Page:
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NewsHealth

CDC projects Ebola cases in West Africa could reach 1.4M by late January

Ebola cases could rise as high as 1.4 million by late January unless aggressive action is taken to stem infections in hard-hit West African countries, federal health officials said Tuesday.

The new projections, announced Tuesday by Dr. Thomas Frieden, director of the Centers for Disease Control and Prevention, showed between 550,000 and 1.4 million Ebola cases within four months in Liberia and Sierra Leone.

The CDC projected 21,000 more cases in those countries by the end of this month. Guinea -- epicenter of the epidemic -- was not included in the figures because its epidemiologic data is unreliable. And other countries, such as Nigeria, have "imported" cases, those brought in from elsewhere, Frieden said.

Though the CDC projects an epidemic that is increasing exponentially, it also suggests wiggle room for change.

"The data tell us that if we move now and quickly, we can bend the curve," Gayle Smith, a special assistant to President Barack Obama, said Tuesday during a CDC news briefing. She referred to efforts to drive the trajectory of the epidemic downward.

Disease fighters must act swiftly, otherwise "the curve can very quickly go the other way," added Smith, a senior director of the National Security Council.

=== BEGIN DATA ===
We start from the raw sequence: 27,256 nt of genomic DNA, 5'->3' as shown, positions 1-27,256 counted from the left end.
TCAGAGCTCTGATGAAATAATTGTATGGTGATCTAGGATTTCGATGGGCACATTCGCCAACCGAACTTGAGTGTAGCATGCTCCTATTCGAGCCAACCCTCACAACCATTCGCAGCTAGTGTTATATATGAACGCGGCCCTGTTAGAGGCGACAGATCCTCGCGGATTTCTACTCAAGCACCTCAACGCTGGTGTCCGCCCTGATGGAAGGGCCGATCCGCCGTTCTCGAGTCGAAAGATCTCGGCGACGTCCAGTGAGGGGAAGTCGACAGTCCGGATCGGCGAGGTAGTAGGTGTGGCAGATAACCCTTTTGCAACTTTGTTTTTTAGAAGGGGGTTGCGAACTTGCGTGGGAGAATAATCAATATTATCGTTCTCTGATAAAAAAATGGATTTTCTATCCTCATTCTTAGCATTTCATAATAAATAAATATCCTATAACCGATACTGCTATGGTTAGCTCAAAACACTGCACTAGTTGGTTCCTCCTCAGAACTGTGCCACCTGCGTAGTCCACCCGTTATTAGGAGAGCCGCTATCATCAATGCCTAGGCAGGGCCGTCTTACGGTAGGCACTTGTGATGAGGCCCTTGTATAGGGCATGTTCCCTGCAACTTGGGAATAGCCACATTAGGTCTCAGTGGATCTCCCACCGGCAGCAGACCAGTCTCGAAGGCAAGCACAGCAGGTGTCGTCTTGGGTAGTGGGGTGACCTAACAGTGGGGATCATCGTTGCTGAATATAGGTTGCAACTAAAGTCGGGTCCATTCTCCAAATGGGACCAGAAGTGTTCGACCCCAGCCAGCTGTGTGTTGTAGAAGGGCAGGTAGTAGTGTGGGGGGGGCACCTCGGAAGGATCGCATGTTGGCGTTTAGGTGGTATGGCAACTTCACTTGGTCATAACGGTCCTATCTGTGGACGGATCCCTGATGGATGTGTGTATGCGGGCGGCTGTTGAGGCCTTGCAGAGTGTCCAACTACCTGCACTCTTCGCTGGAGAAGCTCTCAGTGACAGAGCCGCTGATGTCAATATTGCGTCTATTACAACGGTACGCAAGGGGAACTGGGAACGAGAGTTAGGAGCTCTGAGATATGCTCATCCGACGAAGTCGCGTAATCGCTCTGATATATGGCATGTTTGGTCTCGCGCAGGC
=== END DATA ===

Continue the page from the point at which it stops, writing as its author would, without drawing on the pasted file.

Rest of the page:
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Obama last week called the epidemic a smoldering security threat and announced expanding U.S. efforts to control the West African viral outbreak, which began earlier this year.

The CDC's grim portrait came a day after the World Health Organization released a far more conservative -- but nevertheless dire -- prediction of its own: 20,000 cases by November. The WHO's actual count to date is 5,843 total cases and 2,803 deaths.

WHO epidemiologists, like their counterparts at the CDC, analyze a range of factors to reach their conclusions. The CDC's top estimate -- 1.4 million -- assumes that cases are significantly underreported.

Dr. Matthew Bank, a trauma surgeon at North Shore University Hospital in Manhasset, said he was not stunned by the figures, including the CDC's high estimate of cases.

"No, not surprised at all," said Bank, who worked in Nigeria seven years ago as a volunteer for Doctors Without Borders.

"I think the CDC projections are accurate but I don't think they're going to come true because I think Western countries are moving in resources to prevent that from happening."

All numbers in the CDC's model reflect "a moment in time," according to the report published Tuesday in Morbidity and Mortality Weekly Report based on scientific and epidemiological data available in August.

Frieden said the numbers are "mathematical documentation of the urgency we feel in the field." But, like Smith, Frieden said ramping up the U.S. response can turn around the epidemic.

"A surge now can break the back of the epidemic," Frieden said, referring to efforts such as those led by the Department of Defense, which is building treatment facilities in Liberia.

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